In Philadelphia, Republicans had hoped to win the mayor's office despite Democrats' 4 to 1 registration advantage. Sam Katz, the Republican, picked up many crossover votes but still fell short and John Street, the Democrat, won by less than 1 percent of the vote.
In several races, including the contests for Mississippi governor and Columbus mayor, the Republican National Committee tested voter turnout programs it hopes to deploy in next year's presidential election. The RNC poured more than $630,000 into the Mississippi race in September alone.
Stuart Rothenberg, publisher of the Rothenberg Political Report, said the unexpected results were good news for Democrat Bill Bradley and Arizona Sen. John McCain (R), both of whom are rapidly gaining ground in their presidential races.
"Voters aren't simply swallowing the front-runners and going with the inevitable," he said. "They're carefully considering the candidates."
After a news conference trumpeting the Virginia victories--"the big enchilada," said Rep. Thomas M. Davis III (R-Va.)--Nicholson conceded that the message from the elections was mixed. "We had our disappointments," he said. "But you have to look at the big picture--we're winning the war."
With moderate rhetoric dominating most of the major races, Nicholson and President Clinton both claimed the elections showed their parties were most in tune with voters.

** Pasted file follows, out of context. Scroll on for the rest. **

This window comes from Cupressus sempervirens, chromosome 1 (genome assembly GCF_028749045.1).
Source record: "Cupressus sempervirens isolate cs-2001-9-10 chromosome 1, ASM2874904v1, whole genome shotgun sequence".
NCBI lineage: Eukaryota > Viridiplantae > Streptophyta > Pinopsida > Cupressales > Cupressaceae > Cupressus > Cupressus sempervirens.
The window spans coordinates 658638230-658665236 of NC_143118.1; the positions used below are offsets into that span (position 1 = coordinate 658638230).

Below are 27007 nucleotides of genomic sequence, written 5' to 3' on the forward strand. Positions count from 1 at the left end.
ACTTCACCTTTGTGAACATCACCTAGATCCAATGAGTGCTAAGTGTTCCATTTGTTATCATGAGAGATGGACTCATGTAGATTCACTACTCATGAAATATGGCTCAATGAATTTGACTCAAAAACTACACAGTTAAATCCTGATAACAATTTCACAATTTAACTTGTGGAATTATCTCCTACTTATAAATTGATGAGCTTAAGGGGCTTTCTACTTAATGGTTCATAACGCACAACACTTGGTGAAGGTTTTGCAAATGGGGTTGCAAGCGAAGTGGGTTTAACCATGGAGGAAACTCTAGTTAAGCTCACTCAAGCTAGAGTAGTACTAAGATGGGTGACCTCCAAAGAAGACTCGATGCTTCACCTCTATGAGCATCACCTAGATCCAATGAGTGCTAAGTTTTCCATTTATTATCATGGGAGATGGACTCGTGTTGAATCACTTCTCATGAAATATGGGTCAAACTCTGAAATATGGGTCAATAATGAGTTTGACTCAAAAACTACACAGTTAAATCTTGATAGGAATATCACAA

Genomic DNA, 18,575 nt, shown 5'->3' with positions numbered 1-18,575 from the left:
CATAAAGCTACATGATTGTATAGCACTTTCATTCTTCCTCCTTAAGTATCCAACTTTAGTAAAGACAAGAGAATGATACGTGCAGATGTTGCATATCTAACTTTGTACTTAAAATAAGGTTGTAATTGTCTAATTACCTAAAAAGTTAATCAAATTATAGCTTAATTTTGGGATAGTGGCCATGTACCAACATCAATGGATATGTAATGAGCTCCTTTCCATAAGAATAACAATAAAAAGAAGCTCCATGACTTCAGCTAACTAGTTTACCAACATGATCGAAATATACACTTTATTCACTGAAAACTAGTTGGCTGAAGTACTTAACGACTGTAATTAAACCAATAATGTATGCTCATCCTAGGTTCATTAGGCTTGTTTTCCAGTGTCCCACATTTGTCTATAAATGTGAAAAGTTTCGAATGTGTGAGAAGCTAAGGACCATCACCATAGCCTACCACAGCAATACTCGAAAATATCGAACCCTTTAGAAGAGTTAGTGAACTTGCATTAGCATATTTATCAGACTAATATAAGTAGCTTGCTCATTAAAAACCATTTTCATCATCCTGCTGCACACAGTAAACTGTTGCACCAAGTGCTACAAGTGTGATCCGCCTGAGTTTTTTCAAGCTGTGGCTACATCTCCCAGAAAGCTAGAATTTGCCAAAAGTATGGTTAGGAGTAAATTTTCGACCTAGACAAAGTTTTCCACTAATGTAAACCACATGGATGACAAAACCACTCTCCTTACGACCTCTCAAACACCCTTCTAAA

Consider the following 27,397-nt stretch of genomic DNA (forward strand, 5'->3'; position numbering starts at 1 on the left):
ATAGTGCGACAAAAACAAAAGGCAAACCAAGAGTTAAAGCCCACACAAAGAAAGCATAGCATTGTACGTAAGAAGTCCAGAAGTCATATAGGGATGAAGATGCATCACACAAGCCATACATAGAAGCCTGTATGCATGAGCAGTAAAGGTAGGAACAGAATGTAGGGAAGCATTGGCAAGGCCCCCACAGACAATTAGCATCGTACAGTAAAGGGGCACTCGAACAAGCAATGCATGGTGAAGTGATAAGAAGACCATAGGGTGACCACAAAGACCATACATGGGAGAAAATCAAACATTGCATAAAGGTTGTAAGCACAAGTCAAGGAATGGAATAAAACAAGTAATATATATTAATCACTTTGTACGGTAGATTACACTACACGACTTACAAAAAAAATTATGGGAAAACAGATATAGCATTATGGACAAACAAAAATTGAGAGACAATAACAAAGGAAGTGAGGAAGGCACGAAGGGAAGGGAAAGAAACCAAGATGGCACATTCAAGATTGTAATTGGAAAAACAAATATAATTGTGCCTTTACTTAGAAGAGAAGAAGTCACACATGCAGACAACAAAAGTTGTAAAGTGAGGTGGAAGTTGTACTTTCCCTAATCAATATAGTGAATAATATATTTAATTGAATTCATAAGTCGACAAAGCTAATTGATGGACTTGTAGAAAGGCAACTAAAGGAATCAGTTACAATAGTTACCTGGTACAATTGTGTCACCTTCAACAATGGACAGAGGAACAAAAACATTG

"One consistent theme that does emerge from all these races is that if Democrats hope to survive, even in the urban strongholds, they've got to talk like Republicans," Nicholson said.
Six hours later, Clinton said in the Rose Garden, "In the places where the Republicans won, they won by running on education, on health care, on economic development, on progressive issues. . . ."
In another election Tuesday, San Francisco Mayor Willie Brown was forced into a Dec. 14 runoff after failing to garner a majority. His opponent will be either former mayor Frank Jordan or Board of Supervisors President Tom Ammiano, who ran a late-breaking but popular write-in campaign. Votes were still being counted yesterday.
Staff writers Charles Babington and Susan B. Glasser contributed to this report.
Results from some state and local ballot measures decided around the country Tuesday:
Issue: $2.3 billion bond issue for road construction.
Issue: $80 million bond issue for new Basketball-hockey arena.
Place: Ketchum, Idaho
Issue: Keep tradition of mock six-gun shootout during Wagon Days festival (nonbinding).
Issue: Late-term abortion ban.
Issue: Medicinal marijuana.
Place: Missoula, Mont.
Issue: increase minimum wage for city employees.
Issue: Term limits for state legislators.
Issue: Allow 11 of 12 jurors to return guilty verdicts in murder trials.
Place: San Francisco
Issue: ATM fees ban.
Place: Washington state
Issue: Cut taxes/require voter approval of tax increases.
Place: Washington state
Issue: Ban most commercial fishing nets.
SOURCES: Associated Press, Initiative and Referendum Institute, state election boards
CAPTION: San Francisco Mayor Willie Brown was forced into a runoff election Dec. 14 against an undetermined opponent.